An energy flow diagram is a type of Sankey diagram that tracks the flow of energy from raw or primary sources of energy all the way till they become the useful service that a consumer needs. Along the way the energy flow diagram identifies all the energy losses and energy wastage that take place, proving a very important tool for energy policy.
Primary sources of energy are raw sources of energy like coal, crude oil, natural gas, wood, water, etc. which has not yet been converted into anything. This primary energy is then converted to secondary energy, or a more usable form of energy, e.g. electricity, diesel, petrol, etc. There are losses during this conversion process.
Secondary energy is then transmitted to consumers to be used. During this transmission, there are transmission and distribution losses
When the consumers receive this energy, in the form of electricity, gas, petrol, etc., it is called final energy. Unfortunately, many countries around the world stop collecting energy usage data at this stage. But what comes after this stage is extremely important to build a complete energy flow diagram and to understand the energy efficiency of a country or the tremendous amount of energy wastage taking place within its borders.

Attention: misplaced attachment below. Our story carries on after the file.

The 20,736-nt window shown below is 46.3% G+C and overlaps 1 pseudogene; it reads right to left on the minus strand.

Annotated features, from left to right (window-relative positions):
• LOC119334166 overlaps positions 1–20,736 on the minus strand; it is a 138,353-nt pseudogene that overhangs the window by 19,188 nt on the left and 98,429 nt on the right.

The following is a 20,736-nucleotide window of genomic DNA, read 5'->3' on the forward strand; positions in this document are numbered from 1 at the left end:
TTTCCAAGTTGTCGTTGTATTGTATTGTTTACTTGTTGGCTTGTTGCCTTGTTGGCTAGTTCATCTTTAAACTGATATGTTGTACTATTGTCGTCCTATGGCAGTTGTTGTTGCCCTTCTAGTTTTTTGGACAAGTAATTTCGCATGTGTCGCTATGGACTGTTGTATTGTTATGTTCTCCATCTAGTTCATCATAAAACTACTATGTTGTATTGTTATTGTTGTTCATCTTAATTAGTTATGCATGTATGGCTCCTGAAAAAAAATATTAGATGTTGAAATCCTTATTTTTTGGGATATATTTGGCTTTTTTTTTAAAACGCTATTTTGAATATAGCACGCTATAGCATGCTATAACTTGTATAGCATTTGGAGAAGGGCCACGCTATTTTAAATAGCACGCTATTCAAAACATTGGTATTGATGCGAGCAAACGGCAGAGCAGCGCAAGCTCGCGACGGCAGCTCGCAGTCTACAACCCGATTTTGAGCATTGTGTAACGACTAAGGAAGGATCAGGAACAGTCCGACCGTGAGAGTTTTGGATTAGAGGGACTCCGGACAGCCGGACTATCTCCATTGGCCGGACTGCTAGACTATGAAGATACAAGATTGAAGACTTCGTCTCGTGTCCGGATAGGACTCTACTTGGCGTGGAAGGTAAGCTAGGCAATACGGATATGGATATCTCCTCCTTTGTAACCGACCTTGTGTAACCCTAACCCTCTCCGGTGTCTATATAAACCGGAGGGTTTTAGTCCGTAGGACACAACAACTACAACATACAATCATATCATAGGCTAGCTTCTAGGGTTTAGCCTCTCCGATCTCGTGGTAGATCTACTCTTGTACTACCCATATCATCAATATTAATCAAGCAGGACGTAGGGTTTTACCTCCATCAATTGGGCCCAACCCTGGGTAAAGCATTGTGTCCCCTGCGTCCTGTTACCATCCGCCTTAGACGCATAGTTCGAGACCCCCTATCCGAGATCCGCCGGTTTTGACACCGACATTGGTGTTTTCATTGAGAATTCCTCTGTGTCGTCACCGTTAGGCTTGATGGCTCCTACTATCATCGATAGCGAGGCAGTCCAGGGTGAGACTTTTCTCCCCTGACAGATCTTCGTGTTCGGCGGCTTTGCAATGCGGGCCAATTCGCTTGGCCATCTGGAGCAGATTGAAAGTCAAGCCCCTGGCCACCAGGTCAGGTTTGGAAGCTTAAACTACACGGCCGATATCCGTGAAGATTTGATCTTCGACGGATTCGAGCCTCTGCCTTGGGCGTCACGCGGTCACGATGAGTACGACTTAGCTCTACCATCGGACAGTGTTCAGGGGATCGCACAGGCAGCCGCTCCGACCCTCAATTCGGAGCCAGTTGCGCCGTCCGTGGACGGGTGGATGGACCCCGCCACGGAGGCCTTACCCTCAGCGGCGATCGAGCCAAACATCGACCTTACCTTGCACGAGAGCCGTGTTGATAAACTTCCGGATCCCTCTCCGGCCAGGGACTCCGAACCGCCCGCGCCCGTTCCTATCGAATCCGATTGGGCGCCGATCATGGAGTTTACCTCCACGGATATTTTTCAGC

When the consumers receive what is called final energy, that energy is not the final product. The consumers don’t want energy. They actually want a service, like light, cooling, heating, food, entertainment, productivity, mobility, etc. They use the energy to fuel the appliances, machines, cars, etc. that will provide them that service. So there are also conversion losses at this stage based on the energy efficiency of the appliances, vehicles or machines used. And also based on the behaviour of the consumer.
When you track the energy flow of every primary energy consumed inside a country, you can build or compile an energy flow diagram for your country, or even for your office, home, factory or organization. As soon as you compile an energy flow diagram, you can now see all the sources of wastage and energy losses for your country or organization. And once you can see the energy wastage, you can finally do something about it.
As an example, check out the energy flow diagram I compiled for Pakistan some years back. The energy flow diagram showed that Pakistan was wasting at least 83% of the energy supplied to it due to inefficient power generation, inefficient consumer behaviour and appliances and due to transmission & distribution losses in gas and electricity supply.